* HB3157, which was signed in September…
Tracking food deserts. The Department [of Public Health] shall provide an annual report to the General Assembly by December 31 of each year that identifies the locations of food deserts within the State and provides information about health issues associated with food deserts. If the annual report contains information from the federal government that identifies the locations of food deserts in the State and provides information on health issues associated with food deserts, then the requirements of this Section shall be satisfied. For the purposes of this Section, “food desert” means a location vapid of fresh fruit, vegetables, and other healthful whole foods, in part due to a lack of grocery stores, farmers’ markets, or healthy food providers.
* Illinois Public Radio…
Representative Sonya Harper, a Chicago Democrat who sponsored the legislation, says many communities in and out of Chicago have gone generations without the option of fresh food in their neighborhoods. As a result of this, she says, “…we have a lot of people dying in our communities simply from preventable, diet-related diseases. And I believe it’s because they lack access, it’s because fruits and vegetables are not something that’s easy to come by in their community.”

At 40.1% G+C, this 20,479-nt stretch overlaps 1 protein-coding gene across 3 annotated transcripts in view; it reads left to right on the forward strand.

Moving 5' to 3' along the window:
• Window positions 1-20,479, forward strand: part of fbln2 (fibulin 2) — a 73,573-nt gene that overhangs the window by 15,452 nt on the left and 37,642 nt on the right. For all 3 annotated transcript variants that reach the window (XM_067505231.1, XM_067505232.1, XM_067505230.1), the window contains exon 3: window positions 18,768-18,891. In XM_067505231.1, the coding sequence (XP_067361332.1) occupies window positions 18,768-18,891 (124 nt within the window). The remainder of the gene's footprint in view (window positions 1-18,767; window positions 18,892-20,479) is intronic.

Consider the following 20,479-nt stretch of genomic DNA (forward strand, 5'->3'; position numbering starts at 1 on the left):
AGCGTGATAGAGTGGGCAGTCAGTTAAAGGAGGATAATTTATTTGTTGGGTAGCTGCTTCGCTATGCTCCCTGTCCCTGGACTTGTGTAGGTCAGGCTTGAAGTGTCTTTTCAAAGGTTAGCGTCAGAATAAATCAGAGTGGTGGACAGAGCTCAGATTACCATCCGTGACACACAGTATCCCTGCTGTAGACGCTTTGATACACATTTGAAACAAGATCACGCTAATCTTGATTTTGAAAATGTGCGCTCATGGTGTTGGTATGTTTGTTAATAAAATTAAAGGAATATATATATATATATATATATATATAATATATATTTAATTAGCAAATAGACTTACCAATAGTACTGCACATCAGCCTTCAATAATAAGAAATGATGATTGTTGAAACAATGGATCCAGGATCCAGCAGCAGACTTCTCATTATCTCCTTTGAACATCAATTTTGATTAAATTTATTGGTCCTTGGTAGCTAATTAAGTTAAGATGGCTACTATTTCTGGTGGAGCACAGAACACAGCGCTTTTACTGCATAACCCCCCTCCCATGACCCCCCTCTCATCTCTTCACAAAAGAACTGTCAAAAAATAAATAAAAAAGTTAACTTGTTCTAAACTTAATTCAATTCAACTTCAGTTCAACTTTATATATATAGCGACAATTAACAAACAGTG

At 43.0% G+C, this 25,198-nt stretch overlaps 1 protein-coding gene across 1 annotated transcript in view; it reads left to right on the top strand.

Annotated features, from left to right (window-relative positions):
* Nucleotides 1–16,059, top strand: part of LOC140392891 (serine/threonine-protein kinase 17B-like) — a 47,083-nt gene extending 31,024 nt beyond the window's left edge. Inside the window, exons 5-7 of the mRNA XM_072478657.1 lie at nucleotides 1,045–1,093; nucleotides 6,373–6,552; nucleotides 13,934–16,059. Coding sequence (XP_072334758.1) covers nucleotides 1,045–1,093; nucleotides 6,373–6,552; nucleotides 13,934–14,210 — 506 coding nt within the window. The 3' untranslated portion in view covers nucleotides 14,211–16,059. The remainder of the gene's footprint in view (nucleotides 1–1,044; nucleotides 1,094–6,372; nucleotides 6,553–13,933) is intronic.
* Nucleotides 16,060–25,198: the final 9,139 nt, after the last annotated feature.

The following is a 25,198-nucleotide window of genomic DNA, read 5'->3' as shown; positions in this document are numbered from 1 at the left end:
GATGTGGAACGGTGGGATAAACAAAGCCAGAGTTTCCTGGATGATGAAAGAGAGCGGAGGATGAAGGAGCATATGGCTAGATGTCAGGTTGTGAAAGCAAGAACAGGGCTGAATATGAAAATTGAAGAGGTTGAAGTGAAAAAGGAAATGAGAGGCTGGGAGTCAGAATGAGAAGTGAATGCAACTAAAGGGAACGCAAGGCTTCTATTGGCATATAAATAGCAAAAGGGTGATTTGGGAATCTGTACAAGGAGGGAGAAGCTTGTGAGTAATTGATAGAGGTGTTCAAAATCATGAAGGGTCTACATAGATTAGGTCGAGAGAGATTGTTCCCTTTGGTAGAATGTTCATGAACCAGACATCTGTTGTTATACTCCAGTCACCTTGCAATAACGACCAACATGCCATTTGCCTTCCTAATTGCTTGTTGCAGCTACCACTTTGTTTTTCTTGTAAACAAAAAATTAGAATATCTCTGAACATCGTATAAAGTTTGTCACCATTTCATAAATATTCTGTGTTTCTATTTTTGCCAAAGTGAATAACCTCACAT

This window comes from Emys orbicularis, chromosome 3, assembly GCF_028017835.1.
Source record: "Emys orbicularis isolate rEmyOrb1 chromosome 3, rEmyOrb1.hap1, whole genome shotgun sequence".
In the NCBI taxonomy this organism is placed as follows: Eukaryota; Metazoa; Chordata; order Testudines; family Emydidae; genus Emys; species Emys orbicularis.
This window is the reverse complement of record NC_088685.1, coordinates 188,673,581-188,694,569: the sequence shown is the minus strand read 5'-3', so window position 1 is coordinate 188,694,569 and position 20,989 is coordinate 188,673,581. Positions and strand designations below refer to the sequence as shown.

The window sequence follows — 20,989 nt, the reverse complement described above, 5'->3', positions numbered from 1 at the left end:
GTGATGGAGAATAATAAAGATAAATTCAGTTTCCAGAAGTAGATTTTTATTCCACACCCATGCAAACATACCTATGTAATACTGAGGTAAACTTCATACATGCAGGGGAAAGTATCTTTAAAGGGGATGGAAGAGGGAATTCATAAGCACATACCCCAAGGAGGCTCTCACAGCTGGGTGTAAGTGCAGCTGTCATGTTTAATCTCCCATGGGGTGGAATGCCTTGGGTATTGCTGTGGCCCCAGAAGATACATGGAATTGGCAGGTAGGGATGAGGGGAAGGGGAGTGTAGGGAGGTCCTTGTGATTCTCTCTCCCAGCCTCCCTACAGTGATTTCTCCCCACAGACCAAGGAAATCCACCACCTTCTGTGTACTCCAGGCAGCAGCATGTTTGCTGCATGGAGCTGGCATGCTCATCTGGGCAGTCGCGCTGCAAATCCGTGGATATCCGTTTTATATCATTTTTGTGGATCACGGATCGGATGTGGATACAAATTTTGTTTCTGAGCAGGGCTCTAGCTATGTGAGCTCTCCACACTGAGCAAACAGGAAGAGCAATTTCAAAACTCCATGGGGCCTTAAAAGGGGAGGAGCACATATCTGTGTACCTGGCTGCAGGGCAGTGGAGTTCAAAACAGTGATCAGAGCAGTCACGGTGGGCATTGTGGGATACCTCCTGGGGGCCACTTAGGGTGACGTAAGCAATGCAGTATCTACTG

The information gathered could help bring food stores to neighborhoods where they are needed, and in turn help create jobs.
“And again—just trying to figure out ways—how do we bring in more sources for fresh food, and perhaps even jobs—at that right?” Harper says, “because there is an opportunity as well, for those food retailers to also spur some local economy and bring some more jobs.”
Over the last few years, residents in food deserts have responded by creating communal gardens and urban farms to teach each other how to grow their own food.